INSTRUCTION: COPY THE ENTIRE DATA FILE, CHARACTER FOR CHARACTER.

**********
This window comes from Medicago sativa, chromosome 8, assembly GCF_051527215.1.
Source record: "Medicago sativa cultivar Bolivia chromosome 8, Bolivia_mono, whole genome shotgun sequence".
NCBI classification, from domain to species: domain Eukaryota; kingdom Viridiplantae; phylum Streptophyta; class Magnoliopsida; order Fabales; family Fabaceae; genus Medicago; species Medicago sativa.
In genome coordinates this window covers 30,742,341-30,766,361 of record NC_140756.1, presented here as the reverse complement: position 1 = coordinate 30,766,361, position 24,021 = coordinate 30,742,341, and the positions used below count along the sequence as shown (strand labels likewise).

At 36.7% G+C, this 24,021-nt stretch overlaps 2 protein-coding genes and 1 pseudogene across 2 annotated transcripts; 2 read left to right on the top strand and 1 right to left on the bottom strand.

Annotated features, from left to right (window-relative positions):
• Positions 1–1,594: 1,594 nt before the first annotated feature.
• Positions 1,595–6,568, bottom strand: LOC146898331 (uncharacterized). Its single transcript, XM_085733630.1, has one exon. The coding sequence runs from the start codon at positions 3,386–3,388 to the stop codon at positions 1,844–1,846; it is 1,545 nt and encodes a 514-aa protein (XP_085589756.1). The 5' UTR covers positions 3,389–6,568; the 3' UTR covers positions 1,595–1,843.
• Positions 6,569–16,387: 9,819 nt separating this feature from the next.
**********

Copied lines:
This window comes from Medicago sativa, chromosome 8, assembly GCF_051527215.1.
Source record: "Medicago sativa cultivar Bolivia chromosome 8, Bolivia_mono, whole genome shotgun sequence".
NCBI classification, from domain to species: domain Eukaryota; kingdom Viridiplantae; phylum Streptophyta; class Magnoliopsida; order Fabales; family Fabaceae; genus Medicago; species Medicago sativa.
In genome coordinates this window covers 30,742,341-30,766,361 of record NC_140756.1, presented here as the reverse complement: position 1 = coordinate 30,766,361, position 24,021 = coordinate 30,742,341, and the positions used below count along the sequence as shown (strand labels likewise).

At 36.7% G+C, this 24,021-nt stretch overlaps 2 protein-coding genes and 1 pseudogene across 2 annotated transcripts; 2 read left to right on the top strand and 1 right to left on the bottom strand.

Annotated features, from left to right (window-relative positions):
• Positions 1–1,594: 1,594 nt before the first annotated feature.
• Positions 1,595–6,568, bottom strand: LOC146898331 (uncharacterized). Its single transcript, XM_085733630.1, has one exon. The coding sequence runs from the start codon at positions 3,386–3,388 to the stop codon at positions 1,844–1,846; it is 1,545 nt and encodes a 514-aa protein (XP_085589756.1). The 5' UTR covers positions 3,389–6,568; the 3' UTR covers positions 1,595–1,843.
• Positions 6,569–16,387: 9,819 nt separating this feature from the next.